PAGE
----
No Need for Currency ETFs to Bet on Exchange Rates

Before rushing to purchase a currency ETF or ETN, it's useful to evaluate the implicit currency bets that might already be lurking inside your portfolio

John Gabriel 18 November, 2010 | 9:41AM
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The case for currencies as an asset class is a debate that has been gaining more and more (pardon the pun) currency. Compared to the fourth quarter of 2009, asset flows into currency exchange-traded funds had cooled off considerably in the first half of this year. That is, until the Federal Reserve's recently announced second quantitative easing programme sparked concerns of global currency wars. In the US, currency ETFs and exchange-traded notes saw net outflows totalling nearly $2.5 billion through the first nine months of the year, but investors poured more than $119 million into the group in October. As of Nov. 15, 2010, there was about $5.3 billion invested across 32 currency funds on the US market.

The proliferation of currency ETFs is yet another example of ETFs democratising an asset class in which its accessibility was previously difficult or impractical for retail investors. However, just because these tools are readily available to everyone (as a result of their exchange-traded nature) doesn't mean they're necessarily appropriate for all.

Before rushing to purchase a currency ETF or ETN, it's useful to evaluate the implicit currency bets that might already be lurking inside your portfolio. UK-based investors who own non-UK assets most likely already have sizable exposure to foreign currencies. Remember, the total return of foreign assets for UK investors is composed of two parts: its local price return and the currency's change relative to the pound over the investment period. As international stock and bond allocations make up bigger and bigger slices of many investors' portfolios, it becomes increasingly important to recognise and understand the impact that currency exposure can have on your portfolio's risks and returns.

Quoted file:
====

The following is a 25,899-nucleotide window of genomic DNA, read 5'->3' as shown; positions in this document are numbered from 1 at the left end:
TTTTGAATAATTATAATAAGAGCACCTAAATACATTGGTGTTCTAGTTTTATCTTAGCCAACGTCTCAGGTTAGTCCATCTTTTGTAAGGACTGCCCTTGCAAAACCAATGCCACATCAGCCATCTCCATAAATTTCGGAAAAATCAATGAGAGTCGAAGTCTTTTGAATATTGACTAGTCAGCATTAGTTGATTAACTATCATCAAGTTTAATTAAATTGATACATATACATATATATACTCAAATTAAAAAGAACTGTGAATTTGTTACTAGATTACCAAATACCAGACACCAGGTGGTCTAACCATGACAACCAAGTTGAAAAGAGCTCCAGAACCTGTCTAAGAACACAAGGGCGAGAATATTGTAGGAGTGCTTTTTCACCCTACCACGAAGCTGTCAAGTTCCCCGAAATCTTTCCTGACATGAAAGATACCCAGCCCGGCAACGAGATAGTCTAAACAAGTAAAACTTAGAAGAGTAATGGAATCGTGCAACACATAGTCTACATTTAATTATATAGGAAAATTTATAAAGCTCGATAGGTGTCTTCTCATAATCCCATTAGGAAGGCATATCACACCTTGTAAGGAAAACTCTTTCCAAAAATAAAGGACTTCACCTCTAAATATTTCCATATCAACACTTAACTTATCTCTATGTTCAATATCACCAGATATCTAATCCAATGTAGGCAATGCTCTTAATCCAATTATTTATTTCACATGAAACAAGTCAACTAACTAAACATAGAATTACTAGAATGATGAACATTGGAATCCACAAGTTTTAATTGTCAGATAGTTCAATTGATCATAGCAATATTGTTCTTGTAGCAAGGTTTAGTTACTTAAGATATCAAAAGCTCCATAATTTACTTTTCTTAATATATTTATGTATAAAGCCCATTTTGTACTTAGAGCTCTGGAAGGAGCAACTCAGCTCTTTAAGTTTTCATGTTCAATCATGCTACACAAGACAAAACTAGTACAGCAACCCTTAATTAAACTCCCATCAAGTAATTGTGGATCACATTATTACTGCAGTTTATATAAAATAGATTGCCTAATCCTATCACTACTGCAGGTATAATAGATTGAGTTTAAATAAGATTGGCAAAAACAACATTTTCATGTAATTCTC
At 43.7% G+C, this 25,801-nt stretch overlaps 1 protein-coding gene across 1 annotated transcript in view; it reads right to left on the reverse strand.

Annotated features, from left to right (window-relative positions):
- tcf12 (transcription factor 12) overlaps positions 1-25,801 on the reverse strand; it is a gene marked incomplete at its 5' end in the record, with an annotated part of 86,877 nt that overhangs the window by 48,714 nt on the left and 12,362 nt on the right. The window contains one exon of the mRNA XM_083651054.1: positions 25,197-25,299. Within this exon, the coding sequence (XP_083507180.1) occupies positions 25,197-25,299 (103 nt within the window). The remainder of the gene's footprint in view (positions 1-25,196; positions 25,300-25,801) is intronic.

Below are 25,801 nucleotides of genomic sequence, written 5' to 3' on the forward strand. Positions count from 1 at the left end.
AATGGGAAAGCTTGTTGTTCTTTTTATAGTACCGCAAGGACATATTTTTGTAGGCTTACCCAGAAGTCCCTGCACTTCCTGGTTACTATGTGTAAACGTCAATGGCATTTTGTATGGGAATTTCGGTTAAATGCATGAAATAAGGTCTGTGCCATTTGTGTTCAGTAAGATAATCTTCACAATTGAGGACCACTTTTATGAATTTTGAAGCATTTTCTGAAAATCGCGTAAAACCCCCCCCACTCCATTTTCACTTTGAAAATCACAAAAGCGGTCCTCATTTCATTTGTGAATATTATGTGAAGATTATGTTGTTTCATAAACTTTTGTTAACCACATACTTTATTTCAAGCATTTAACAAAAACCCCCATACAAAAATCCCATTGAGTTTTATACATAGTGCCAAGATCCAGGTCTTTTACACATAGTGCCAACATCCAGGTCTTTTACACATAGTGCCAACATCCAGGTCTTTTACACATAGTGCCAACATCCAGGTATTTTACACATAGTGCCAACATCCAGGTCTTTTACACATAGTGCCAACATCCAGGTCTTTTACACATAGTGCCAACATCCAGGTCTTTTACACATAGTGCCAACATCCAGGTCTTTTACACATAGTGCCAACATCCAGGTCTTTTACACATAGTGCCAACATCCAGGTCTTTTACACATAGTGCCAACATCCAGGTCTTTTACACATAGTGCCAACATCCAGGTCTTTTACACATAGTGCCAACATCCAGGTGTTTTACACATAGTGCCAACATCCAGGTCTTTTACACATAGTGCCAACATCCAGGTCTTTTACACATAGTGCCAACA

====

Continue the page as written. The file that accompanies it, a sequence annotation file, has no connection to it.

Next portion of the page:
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The information contained within is for educational and informational purposes ONLY. It is not intended nor should it be considered an invitation or inducement to buy or sell a security or securities noted within nor should it be viewed as a communication intended to persuade or incite you to buy or sell security or securities noted within. Any commentary provided is the opinion of the author and should not be considered a personalised recommendation. The information contained within should not be a person's sole basis for making an investment decision. Please contact your financial professional before making an investment decision.

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About Author

John Gabriel  is an ETF strategist with Morningstar, responsible for Canadian ETF research.

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